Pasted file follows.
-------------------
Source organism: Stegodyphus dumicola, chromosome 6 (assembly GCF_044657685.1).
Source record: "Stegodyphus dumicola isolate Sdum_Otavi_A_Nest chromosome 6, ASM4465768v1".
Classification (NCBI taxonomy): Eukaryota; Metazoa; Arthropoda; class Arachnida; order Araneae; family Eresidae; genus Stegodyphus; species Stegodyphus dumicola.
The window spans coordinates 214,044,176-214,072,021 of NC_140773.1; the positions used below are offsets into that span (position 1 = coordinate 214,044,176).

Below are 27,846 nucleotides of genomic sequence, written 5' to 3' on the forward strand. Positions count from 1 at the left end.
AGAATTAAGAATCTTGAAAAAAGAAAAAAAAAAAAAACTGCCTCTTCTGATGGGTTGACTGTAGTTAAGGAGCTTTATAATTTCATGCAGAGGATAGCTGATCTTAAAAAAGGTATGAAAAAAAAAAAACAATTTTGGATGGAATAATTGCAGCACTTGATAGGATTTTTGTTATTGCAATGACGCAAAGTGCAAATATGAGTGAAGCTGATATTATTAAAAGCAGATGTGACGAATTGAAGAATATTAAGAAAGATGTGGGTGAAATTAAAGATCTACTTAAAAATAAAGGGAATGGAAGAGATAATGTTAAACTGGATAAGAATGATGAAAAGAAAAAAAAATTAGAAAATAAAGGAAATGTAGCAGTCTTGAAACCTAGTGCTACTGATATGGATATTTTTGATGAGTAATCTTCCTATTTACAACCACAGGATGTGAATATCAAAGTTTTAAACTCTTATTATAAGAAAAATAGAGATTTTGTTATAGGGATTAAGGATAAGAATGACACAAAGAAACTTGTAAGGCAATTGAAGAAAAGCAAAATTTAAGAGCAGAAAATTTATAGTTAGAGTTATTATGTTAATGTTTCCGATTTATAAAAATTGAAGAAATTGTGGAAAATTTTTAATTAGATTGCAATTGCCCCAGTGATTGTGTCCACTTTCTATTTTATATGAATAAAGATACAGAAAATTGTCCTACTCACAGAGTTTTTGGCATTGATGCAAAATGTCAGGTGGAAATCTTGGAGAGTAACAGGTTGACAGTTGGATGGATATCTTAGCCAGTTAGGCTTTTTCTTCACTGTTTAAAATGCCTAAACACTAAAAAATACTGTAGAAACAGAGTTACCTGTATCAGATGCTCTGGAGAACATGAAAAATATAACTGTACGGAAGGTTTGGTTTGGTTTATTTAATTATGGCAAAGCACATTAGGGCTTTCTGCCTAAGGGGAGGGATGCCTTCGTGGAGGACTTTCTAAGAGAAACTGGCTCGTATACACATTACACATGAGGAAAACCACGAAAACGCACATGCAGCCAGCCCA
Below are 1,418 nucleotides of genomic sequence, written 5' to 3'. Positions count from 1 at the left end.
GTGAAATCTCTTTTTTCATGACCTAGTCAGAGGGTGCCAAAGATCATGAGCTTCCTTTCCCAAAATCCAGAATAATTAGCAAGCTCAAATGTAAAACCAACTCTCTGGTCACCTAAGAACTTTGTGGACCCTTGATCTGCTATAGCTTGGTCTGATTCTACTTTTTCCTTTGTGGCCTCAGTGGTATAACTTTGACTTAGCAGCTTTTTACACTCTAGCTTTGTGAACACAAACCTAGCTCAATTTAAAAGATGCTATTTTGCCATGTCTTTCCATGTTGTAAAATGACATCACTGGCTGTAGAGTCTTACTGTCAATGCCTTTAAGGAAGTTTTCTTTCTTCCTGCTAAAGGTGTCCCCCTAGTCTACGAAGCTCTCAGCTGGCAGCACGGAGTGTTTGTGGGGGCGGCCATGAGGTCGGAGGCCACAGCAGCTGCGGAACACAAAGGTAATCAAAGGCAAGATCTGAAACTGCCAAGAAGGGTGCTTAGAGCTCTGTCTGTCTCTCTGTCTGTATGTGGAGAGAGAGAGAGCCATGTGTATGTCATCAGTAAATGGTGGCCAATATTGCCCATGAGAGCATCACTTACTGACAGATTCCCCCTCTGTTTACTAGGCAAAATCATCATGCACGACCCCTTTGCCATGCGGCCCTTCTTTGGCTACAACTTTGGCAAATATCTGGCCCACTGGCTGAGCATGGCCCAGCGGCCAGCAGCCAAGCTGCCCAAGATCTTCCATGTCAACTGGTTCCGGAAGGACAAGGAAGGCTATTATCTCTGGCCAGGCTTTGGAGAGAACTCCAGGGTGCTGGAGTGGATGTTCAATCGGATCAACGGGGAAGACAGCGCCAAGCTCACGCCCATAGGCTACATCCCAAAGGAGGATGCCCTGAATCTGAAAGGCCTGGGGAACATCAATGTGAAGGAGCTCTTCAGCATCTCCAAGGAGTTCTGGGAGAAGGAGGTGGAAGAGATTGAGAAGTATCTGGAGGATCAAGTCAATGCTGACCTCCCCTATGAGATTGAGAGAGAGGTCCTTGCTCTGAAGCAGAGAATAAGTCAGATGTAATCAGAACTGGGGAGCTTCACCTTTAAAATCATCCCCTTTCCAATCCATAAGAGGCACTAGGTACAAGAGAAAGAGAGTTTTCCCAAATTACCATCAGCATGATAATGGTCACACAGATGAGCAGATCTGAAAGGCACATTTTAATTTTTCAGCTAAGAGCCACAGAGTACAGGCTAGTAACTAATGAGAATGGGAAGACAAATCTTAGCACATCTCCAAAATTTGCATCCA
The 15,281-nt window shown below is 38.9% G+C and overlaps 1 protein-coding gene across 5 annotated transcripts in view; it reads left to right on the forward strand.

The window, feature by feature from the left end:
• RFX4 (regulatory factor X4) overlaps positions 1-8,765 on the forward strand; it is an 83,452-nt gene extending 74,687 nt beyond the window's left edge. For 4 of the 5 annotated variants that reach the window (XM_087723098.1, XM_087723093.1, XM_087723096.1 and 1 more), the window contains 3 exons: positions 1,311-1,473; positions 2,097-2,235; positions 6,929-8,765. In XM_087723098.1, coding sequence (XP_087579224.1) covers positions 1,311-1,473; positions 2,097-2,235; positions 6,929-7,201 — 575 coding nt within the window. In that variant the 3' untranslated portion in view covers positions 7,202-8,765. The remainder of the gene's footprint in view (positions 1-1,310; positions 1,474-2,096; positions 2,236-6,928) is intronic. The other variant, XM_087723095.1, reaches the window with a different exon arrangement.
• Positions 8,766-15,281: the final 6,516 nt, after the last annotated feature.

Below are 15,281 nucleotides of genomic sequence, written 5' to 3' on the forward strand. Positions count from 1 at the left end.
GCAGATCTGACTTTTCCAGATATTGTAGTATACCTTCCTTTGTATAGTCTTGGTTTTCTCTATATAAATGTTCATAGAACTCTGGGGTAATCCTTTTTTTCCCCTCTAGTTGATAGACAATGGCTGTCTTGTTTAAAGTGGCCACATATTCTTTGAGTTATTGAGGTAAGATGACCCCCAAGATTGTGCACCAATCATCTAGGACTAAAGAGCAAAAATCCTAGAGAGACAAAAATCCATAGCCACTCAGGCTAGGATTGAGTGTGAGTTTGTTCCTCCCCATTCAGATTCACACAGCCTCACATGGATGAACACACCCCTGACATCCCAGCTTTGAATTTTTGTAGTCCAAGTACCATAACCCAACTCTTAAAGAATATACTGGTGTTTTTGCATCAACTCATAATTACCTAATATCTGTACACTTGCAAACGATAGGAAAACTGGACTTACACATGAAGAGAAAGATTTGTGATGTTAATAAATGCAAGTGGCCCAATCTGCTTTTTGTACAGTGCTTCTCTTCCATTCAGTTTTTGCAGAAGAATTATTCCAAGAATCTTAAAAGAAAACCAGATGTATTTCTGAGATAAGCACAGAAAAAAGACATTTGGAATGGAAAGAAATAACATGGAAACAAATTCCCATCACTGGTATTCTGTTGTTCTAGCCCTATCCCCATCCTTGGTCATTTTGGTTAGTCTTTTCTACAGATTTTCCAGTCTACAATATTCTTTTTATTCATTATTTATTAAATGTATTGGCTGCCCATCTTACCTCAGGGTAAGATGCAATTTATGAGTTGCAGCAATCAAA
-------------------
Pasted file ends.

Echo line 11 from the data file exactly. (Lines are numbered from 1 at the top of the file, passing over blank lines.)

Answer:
• RFX4 (regulatory factor X4) overlaps positions 1-8,765 on the forward strand; it is an 83,452-nt gene extending 74,687 nt beyond the window's left edge. For 4 of the 5 annotated variants that reach the window (XM_087723098.1, XM_087723093.1, XM_087723096.1 and 1 more), the window contains 3 exons: positions 1,311-1,473; positions 2,097-2,235; positions 6,929-8,765. In XM_087723098.1, coding sequence (XP_087579224.1) covers positions 1,311-1,473; positions 2,097-2,235; positions 6,929-7,201 — 575 coding nt within the window. In that variant the 3' untranslated portion in view covers positions 7,202-8,765. The remainder of the gene's footprint in view (positions 1-1,310; positions 1,474-2,096; positions 2,236-6,928) is intronic. The other variant, XM_087723095.1, reaches the window with a different exon arrangement.